Senate debates

Wednesday, 27 August 2008

Great Barrier Reef Marine Park and Other Legislation Amendment Bill 2008

Referral to Committee

4:35 pm

Photo of Barnaby JoyceBarnaby Joyce (Queensland, National Party) Share this | Hansard source

The concerns that have been raised by Senator Fielding have been raised over a period of time by some of the peak body groups in Queensland and have also been well and truly addressed within the coalition. I note that a media release was circulated the other day from my office and I also note the strong attention that has been paid to this matter by Senator Macdonald and Senator Boswell. In particular, two sections of the bill come to mind. One of them—I think it is section 9—pertaining to the definition of fishing is ludicrous in its explanation. We get a definition of fishing where you can be in the process of a criminal activity if you even consider fishing rather than actually engage in it. This is an Orwellian type of oversight. I would say it is an extreme environmentalists’ oversight that has completely taken the place of people’s liberties in certain areas, and they are no longer given the benefit of the doubt. This is a serious issue that needs to be the subject of an inquiry. Likewise, the precautionary principle as a catch-all is an issue that also needs discussing.

I would also like to note the work that has been done within the coalition in bringing this matter to the fore. The coalition and others who wish to support this issue will determine the number of inquiries, where they will be held and the outcome that is obtained from them. It stands as a matter of course that the outcome of the vote and the inquiry will be determined by a majority in the Senate. It will be the weight of the Senate majority rather than any individual senator that will determine the outcome of this bill. It is important that the people who engage in commercial and recreational fishing, to whom this process is truly important, have the opportunity to clearly understand this issue. We must now engage in this debate in such a way as to garner a majority vote in this chamber.

This is one of the issues on which I hope we can shine a strong light. If people do not see it from the context of fishing, they will see it in the context of how a law can become unreasonable and oppressive when the definitions of certain terms that have worked their way into the legislation become so all encompassing that all manner of people will not be given the benefit of the doubt under this legislation that they would be given in any other facet of law and order and as they should. As I mentioned, particular attention should be paid to the definition of ‘fishing’. This definition will now include not only people who are caught in the act but also those who may intend to go fishing or look like they may go fishing. If I were driving down the coast near an excluded zone and were looking out the window considering fishing and someone truly knew that, would the act allow someone to convict me for it? So it is more than just a matter of a fishing issue; it is a matter that goes to the sentiment of the law. We must be ever vigilant in this chamber to ensure that laws do not become overarching, and remain reasonable. When we start putting forward unreasonable laws, we start to lose our validity and the respect that we hope this chamber would attract.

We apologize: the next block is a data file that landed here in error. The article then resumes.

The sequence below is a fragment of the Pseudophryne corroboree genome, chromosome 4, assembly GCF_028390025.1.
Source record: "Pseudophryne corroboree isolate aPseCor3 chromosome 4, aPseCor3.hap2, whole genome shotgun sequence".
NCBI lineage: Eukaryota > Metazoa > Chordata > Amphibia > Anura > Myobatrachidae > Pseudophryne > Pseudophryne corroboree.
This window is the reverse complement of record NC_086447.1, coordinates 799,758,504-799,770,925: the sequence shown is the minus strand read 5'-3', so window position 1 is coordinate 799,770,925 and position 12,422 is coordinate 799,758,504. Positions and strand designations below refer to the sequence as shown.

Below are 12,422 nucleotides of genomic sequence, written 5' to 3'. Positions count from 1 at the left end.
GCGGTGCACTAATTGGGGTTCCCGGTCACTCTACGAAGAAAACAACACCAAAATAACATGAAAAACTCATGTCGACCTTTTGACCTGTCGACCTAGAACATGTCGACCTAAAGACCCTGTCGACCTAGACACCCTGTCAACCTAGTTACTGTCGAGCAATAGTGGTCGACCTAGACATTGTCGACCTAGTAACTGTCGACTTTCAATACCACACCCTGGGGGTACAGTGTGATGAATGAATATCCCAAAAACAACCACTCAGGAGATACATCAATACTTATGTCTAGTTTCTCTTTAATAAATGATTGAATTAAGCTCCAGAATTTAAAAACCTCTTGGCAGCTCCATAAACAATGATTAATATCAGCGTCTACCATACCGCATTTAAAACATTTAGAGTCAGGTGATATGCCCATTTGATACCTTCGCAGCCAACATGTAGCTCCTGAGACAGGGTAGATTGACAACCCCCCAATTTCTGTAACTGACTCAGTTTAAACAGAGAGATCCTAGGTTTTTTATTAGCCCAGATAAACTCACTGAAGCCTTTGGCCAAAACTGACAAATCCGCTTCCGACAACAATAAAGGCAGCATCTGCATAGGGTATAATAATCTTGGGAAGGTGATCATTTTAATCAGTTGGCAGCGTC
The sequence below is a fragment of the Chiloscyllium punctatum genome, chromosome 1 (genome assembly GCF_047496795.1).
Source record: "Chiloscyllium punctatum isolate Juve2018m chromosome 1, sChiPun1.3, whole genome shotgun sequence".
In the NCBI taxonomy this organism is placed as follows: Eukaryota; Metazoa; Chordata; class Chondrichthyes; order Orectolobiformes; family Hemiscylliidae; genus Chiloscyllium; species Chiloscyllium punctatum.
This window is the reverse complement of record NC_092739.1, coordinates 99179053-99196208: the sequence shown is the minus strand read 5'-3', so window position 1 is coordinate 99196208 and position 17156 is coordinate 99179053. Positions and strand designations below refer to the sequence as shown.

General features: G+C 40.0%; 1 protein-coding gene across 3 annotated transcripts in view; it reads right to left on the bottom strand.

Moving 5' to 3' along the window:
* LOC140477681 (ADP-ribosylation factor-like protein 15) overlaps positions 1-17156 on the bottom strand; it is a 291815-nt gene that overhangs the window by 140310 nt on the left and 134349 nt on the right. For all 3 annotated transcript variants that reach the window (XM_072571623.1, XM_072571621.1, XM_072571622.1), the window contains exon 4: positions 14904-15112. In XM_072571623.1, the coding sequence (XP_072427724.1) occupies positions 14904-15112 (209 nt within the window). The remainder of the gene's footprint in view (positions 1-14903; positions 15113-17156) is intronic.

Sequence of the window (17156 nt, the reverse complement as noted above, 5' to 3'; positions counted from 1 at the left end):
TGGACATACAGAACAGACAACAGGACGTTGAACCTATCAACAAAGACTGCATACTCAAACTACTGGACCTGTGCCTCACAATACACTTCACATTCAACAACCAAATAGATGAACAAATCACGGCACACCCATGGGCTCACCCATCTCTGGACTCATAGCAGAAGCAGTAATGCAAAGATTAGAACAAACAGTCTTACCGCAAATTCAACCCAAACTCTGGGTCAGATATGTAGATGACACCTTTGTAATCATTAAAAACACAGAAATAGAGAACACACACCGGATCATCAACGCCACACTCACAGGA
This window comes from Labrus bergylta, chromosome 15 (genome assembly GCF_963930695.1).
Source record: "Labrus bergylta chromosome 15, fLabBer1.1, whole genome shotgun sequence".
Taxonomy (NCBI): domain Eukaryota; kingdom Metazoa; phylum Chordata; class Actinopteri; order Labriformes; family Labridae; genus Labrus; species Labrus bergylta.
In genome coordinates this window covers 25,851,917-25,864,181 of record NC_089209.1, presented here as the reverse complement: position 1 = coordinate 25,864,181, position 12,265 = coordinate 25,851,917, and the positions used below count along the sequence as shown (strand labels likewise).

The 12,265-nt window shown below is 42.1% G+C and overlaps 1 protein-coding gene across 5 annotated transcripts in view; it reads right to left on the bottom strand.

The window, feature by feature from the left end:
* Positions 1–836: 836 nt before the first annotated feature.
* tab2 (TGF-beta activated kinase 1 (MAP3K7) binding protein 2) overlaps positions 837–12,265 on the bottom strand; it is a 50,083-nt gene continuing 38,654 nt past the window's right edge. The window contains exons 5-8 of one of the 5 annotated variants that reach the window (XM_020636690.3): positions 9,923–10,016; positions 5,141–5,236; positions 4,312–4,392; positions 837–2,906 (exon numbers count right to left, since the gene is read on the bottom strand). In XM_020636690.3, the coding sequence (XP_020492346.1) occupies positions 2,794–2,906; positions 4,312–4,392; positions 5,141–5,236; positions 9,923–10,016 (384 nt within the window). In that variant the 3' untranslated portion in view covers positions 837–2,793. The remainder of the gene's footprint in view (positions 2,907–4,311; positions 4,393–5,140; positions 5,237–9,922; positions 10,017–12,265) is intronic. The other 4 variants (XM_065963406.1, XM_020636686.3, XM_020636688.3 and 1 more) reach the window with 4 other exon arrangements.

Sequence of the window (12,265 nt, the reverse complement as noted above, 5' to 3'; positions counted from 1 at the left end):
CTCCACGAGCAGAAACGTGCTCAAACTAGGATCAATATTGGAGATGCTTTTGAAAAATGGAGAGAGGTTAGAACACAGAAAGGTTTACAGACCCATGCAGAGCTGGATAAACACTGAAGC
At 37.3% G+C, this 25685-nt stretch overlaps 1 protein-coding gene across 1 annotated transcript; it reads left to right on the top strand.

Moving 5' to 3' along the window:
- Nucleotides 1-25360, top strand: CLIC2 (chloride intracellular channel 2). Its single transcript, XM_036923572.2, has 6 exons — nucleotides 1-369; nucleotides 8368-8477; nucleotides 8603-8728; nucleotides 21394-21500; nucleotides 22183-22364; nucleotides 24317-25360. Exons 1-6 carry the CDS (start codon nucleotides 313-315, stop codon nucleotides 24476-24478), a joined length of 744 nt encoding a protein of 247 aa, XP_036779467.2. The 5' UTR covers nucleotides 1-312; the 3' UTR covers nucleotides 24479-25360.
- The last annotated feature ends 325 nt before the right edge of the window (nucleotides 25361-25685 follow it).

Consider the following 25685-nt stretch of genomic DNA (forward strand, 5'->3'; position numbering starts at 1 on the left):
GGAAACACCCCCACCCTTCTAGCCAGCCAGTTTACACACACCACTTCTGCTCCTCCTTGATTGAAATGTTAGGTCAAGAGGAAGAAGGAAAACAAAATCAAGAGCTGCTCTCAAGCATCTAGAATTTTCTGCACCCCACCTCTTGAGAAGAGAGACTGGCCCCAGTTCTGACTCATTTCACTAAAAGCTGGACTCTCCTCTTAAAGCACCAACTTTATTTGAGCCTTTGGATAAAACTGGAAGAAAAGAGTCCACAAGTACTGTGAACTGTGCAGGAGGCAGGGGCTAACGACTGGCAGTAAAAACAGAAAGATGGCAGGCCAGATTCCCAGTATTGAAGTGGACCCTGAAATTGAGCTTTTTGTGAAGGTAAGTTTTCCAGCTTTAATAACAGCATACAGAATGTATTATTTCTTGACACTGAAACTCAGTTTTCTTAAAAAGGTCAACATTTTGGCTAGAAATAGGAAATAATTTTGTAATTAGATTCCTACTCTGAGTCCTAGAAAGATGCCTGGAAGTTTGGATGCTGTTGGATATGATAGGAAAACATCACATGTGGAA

I know that others will wish to speak on this. In closing, it is very important that I note the work that people such as Senator Boswell and my LNP colleague Senator Ian Macdonald have done on this issue. This work will be ongoing throughout this inquiry. I look forward to the inquiry, which I hope will be conducted in various centres around Queensland in proximity to the fishing zone. I hope that those who are concerned about this issue will attend the inquiries so that they can discuss their concerns.

Finally, I suggest that, if this legislation goes forward in its current overarching form, it will become an onerous precedent to other legislation in similar fishing areas around our coast. What will start with the Great Barrier Reef Marine Park Authority will soon become legislation for Moreton Bay, Tasmania and Western Australia. When they see the precedent that this bill sets, they too would have good reason to be concerned about where this is going. It is not just about fishing; it is about the precedent set by a law that not only applies to those committing an act but includes the ridiculous principle of applying to those considering an act. How can anybody possibly determine whether someone is considering an act? It is onerous in the extreme. I believe the Greens may want to look at this as well because, if they believe in this principle for fishing, they must also believe that it should apply in terrorism and everywhere else.


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